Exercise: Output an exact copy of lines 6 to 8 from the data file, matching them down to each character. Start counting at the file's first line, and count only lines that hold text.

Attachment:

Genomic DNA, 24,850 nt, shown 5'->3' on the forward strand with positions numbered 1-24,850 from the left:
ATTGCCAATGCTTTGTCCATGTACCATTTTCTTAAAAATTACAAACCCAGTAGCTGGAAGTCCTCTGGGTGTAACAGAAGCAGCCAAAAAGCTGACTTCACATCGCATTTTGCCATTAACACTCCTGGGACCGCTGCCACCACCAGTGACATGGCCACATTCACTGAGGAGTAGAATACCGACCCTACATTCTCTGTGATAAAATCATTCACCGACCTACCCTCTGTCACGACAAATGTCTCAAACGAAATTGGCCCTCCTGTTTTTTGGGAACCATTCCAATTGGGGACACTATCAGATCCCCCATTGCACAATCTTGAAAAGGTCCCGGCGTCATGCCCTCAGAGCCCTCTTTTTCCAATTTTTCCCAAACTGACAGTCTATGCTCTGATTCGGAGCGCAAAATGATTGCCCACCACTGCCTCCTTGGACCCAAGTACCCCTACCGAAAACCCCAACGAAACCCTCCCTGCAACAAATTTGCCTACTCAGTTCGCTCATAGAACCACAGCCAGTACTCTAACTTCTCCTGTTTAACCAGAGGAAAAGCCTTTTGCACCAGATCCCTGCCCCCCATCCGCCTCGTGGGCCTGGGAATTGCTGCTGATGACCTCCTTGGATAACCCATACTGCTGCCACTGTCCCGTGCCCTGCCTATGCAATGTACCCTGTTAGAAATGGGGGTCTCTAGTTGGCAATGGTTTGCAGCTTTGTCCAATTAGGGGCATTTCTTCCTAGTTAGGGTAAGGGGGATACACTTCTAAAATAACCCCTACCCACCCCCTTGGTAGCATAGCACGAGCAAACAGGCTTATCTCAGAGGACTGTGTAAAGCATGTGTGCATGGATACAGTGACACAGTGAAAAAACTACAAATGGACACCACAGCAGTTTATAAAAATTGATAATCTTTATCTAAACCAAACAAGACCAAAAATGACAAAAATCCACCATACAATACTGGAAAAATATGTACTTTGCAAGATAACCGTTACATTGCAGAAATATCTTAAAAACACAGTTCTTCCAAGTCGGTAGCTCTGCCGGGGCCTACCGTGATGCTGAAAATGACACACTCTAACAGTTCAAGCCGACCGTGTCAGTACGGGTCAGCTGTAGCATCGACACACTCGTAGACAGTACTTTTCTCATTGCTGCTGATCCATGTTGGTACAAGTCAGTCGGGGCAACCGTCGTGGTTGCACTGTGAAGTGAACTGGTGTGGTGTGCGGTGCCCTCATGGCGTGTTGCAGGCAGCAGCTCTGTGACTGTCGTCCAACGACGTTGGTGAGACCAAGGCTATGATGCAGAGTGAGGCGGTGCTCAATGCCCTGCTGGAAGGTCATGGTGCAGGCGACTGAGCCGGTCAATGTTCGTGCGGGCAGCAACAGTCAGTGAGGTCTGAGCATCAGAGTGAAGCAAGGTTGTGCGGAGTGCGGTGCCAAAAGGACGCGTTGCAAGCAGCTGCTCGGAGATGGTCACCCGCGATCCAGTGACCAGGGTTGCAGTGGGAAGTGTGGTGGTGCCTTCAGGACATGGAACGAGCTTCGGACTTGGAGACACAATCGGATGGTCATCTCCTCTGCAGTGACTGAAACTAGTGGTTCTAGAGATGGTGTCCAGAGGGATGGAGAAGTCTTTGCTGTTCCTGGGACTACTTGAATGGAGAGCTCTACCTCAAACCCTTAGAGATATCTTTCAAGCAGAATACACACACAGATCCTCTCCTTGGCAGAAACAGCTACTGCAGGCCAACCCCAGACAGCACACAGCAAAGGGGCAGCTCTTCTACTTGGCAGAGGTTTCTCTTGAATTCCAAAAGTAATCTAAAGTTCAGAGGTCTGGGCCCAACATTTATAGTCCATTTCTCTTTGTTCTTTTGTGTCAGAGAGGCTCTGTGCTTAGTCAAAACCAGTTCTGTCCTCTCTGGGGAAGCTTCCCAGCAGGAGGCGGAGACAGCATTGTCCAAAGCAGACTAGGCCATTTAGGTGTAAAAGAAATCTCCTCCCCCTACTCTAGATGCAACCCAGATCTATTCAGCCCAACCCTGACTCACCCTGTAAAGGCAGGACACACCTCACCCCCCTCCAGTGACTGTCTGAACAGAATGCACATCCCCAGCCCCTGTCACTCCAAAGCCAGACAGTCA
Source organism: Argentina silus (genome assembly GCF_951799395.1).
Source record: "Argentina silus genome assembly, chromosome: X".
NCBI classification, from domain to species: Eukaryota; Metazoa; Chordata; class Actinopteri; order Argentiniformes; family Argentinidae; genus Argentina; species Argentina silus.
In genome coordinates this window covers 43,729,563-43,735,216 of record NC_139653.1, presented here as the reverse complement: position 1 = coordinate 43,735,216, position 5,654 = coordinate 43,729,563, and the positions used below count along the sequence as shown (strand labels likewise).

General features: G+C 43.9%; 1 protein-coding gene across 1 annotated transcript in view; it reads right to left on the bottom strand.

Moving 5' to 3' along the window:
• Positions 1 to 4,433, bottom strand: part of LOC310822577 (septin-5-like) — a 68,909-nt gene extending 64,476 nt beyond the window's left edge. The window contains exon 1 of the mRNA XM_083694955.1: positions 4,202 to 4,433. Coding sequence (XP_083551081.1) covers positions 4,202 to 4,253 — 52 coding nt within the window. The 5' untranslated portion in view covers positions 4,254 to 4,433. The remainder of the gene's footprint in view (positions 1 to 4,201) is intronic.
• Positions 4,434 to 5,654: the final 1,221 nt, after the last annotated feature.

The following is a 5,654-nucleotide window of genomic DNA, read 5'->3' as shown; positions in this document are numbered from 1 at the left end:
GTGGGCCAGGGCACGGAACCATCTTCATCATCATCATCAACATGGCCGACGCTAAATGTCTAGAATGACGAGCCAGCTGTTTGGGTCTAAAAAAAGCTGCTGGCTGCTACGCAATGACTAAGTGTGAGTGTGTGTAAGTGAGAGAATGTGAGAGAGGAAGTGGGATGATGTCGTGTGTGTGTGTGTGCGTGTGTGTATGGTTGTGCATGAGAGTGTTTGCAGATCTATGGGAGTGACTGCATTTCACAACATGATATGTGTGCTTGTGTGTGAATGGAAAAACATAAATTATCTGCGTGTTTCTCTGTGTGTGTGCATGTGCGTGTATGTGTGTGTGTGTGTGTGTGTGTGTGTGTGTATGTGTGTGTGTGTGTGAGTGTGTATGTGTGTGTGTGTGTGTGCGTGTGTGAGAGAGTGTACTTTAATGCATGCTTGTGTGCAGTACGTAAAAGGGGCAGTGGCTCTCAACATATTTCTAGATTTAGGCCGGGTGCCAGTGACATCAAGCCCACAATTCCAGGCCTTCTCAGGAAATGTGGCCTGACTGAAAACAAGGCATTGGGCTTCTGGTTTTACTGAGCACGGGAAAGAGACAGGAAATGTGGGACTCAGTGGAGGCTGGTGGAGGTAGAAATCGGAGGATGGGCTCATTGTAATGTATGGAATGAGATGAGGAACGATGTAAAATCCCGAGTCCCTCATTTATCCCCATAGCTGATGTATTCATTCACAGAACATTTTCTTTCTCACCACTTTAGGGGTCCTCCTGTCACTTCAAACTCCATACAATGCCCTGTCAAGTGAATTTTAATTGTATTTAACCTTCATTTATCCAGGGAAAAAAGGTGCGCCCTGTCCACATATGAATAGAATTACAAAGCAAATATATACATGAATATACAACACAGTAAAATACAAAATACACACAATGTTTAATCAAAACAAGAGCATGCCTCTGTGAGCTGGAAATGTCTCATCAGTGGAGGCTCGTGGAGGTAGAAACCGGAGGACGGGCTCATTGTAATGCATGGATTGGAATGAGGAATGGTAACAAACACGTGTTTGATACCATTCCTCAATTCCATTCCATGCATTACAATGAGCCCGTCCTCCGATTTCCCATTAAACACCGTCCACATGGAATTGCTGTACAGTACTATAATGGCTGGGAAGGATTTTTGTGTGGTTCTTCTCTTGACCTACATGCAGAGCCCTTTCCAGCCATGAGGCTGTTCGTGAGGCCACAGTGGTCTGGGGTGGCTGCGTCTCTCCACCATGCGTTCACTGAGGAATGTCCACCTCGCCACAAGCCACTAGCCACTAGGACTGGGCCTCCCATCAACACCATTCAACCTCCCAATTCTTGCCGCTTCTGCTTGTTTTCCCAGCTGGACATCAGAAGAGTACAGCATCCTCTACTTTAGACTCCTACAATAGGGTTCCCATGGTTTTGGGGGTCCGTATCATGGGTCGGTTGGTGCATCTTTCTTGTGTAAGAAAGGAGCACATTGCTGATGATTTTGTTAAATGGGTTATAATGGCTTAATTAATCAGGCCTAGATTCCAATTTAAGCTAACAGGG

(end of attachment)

In genome coordinates this window covers 43,729,563-43,735,216 of record NC_139653.1, presented here as the reverse complement: position 1 = coordinate 43,735,216, position 5,654 = coordinate 43,729,563, and the positions used below count along the sequence as shown (strand labels likewise).

General features: G+C 43.9%; 1 protein-coding gene across 1 annotated transcript in view; it reads right to left on the bottom strand.

Moving 5' to 3' along the window: